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Investigatory Powers Bill - Committee (3rd Day)

Part of the debate – in the House of Lords at 5:15 pm on 19th July 2016.

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Photo of Lord Keen of Elie Lord Keen of Elie The Advocate-General for Scotland, Lords Spokesperson (Ministry of Justice) 5:15 pm, 19th July 2016

My Lords, Amendment 156A seeks to prevent the retention of internet connection records. The Committee will not be surprised that the Government cannot support such an amendment. We have been absolutely clear about the need for internet connection records. We addressed that when publishing the operational case for these powers.

The right reverend Prelate the Bishop of Chester referred to a model of pre-legislative scrutiny. The noble Lord, Lord Carlile, referred to the most scrutinised Bill ever seen. My noble friend Lord King alluded to the three reports we have had, and the noble Lord, Lord Murphy, spoke about the Joint Committee that he had chaired which scrutinised these matters. Over and above that, we had the evidence given to the Public Bill Committee by, for example, the noble Lord, Lord Reid, and Charles Clarke. They were asked whether they thought that ICR were a key part of updating legislation for the current world, and both agreed definitively. I commend the contents of those three reports to the noble Lord, Lord Oates, and also commend to him the findings of the Joint Committee. He asked whether the UK was unique within the “Five Eyes” or indeed the world in seeking to develop these powers. It may well be that we are the forefront of developing them, and a good thing it be. I quote from the report by David Anderson QC:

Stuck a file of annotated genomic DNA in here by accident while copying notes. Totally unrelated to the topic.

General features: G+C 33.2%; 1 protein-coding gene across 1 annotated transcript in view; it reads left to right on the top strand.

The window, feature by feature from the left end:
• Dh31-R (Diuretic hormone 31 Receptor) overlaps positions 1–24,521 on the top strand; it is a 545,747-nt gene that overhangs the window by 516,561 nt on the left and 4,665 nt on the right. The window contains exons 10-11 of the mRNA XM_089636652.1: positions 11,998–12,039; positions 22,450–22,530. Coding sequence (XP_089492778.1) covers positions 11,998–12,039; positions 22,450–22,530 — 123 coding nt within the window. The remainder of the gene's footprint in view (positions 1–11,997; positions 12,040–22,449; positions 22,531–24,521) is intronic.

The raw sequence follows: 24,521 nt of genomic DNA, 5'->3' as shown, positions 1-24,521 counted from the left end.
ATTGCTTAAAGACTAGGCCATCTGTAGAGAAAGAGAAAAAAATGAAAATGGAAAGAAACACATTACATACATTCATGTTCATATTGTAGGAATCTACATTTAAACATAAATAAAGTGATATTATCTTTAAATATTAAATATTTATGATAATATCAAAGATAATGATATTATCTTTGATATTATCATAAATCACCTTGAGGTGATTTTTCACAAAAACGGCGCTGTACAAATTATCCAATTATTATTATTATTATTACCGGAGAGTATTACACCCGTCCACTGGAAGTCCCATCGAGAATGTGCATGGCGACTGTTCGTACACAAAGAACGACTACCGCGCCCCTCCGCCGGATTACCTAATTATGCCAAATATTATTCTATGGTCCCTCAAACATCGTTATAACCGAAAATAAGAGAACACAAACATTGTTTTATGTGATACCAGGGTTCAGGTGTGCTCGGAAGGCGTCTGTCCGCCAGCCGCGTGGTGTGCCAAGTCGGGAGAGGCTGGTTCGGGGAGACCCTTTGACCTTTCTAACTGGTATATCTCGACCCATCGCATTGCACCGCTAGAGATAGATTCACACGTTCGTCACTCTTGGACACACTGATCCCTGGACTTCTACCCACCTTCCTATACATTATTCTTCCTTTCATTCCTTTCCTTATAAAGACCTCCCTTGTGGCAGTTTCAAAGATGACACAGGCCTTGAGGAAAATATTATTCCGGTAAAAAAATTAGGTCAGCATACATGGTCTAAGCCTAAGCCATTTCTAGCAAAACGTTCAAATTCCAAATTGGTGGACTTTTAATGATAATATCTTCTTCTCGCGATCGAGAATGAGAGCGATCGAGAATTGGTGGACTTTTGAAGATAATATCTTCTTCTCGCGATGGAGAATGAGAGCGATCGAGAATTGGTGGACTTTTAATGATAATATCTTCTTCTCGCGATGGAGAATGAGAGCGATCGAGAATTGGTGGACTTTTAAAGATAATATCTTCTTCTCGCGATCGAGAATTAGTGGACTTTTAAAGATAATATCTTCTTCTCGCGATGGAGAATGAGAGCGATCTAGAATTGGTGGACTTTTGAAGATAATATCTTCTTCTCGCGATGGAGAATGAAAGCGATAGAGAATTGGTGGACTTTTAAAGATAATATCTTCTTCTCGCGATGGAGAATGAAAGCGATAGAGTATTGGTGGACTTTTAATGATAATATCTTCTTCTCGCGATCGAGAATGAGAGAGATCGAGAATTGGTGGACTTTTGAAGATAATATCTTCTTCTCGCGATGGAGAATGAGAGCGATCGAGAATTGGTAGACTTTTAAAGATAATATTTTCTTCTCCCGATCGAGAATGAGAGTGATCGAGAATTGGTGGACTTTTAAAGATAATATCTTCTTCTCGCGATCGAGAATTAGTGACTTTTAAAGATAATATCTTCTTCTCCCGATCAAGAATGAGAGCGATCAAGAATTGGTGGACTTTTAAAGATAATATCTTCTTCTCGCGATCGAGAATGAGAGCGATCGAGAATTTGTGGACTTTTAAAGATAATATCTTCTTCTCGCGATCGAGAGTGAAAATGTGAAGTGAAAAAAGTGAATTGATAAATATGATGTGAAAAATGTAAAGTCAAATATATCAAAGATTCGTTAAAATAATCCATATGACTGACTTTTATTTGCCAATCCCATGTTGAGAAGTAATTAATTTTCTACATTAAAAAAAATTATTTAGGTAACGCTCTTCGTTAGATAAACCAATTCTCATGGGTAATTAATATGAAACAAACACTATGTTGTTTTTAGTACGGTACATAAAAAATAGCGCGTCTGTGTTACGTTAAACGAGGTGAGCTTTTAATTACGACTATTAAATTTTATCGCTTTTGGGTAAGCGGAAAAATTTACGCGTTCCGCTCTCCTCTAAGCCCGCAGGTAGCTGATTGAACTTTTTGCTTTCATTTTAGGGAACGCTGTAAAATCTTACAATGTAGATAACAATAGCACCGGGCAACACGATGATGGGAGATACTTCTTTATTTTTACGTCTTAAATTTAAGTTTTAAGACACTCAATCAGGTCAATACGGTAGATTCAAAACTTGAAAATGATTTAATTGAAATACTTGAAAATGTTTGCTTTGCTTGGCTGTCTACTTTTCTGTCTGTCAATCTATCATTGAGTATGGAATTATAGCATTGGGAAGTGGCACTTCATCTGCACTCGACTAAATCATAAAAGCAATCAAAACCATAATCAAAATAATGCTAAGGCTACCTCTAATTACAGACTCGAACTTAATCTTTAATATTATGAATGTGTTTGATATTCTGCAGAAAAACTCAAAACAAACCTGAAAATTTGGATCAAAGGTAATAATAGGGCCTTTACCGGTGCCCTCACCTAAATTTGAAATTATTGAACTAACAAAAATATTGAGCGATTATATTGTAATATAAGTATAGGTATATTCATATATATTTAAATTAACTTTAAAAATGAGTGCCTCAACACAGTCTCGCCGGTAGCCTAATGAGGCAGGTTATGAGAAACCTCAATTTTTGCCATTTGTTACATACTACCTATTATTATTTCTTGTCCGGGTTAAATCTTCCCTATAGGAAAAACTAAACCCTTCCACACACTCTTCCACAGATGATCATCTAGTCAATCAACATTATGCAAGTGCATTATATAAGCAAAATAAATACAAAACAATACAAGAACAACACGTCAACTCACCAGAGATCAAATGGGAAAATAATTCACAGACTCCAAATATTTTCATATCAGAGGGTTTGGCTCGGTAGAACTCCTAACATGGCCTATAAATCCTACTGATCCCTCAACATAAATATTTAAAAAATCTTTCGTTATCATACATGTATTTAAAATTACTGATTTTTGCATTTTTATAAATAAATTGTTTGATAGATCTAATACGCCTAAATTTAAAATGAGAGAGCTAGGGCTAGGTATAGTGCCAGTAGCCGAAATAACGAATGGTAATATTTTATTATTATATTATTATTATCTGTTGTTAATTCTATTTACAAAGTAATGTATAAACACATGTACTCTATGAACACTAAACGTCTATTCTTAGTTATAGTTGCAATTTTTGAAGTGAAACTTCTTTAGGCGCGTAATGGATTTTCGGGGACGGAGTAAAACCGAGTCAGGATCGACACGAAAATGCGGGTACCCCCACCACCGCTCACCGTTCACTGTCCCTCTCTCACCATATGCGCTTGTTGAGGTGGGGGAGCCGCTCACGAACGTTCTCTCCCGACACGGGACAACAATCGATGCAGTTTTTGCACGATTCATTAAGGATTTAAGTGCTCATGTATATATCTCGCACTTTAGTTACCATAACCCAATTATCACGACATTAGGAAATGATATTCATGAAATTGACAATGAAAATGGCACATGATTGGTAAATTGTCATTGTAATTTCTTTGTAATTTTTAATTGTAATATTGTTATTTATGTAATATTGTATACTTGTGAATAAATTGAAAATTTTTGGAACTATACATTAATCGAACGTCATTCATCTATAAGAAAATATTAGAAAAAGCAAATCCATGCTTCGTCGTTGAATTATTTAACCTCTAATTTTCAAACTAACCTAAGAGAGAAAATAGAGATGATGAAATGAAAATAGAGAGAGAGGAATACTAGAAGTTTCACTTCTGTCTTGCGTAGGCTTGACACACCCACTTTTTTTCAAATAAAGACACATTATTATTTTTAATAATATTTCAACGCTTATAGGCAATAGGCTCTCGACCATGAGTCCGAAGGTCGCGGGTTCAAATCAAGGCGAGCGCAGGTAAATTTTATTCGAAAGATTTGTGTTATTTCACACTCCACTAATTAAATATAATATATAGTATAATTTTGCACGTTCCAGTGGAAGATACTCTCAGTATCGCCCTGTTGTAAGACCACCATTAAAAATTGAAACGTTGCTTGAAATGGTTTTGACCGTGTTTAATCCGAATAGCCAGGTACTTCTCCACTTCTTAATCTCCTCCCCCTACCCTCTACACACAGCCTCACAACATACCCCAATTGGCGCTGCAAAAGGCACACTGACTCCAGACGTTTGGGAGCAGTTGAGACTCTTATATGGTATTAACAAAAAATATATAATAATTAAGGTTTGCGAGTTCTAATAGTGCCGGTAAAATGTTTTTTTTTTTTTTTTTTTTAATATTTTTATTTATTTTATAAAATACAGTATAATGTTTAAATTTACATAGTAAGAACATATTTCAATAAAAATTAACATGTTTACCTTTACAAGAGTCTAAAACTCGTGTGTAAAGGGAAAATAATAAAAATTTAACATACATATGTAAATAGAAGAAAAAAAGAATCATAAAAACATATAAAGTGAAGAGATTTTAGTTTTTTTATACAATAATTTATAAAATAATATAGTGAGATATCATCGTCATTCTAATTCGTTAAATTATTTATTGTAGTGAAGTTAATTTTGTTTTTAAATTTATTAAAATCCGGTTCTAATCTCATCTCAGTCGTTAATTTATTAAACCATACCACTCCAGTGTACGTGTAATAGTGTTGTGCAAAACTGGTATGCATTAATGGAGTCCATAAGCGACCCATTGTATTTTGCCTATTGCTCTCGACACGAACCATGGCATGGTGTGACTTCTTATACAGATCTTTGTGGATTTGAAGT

“Comparing the UK’s legal regime with those of other countries is fraught with danger”.

I commend to the noble Lord, Lord Oates, what follows in that report because David Anderson develops those points and explains them. It is on the record, we have had it for a long time, we have considered it in the development of the Bill and the Joint Committee considered these matters. That is why the Bill is in its present condition.

The noble Lord, Lord Evans, observed that we have the ability to secure effective police investigations in areas where other countries have failed. I mentioned on a previous occasion the comparison between the results in the UK and Germany regarding the investigation and prosecution of cases involving paedophilia. I do not accept that, because we are ahead of others, somehow we are wrong.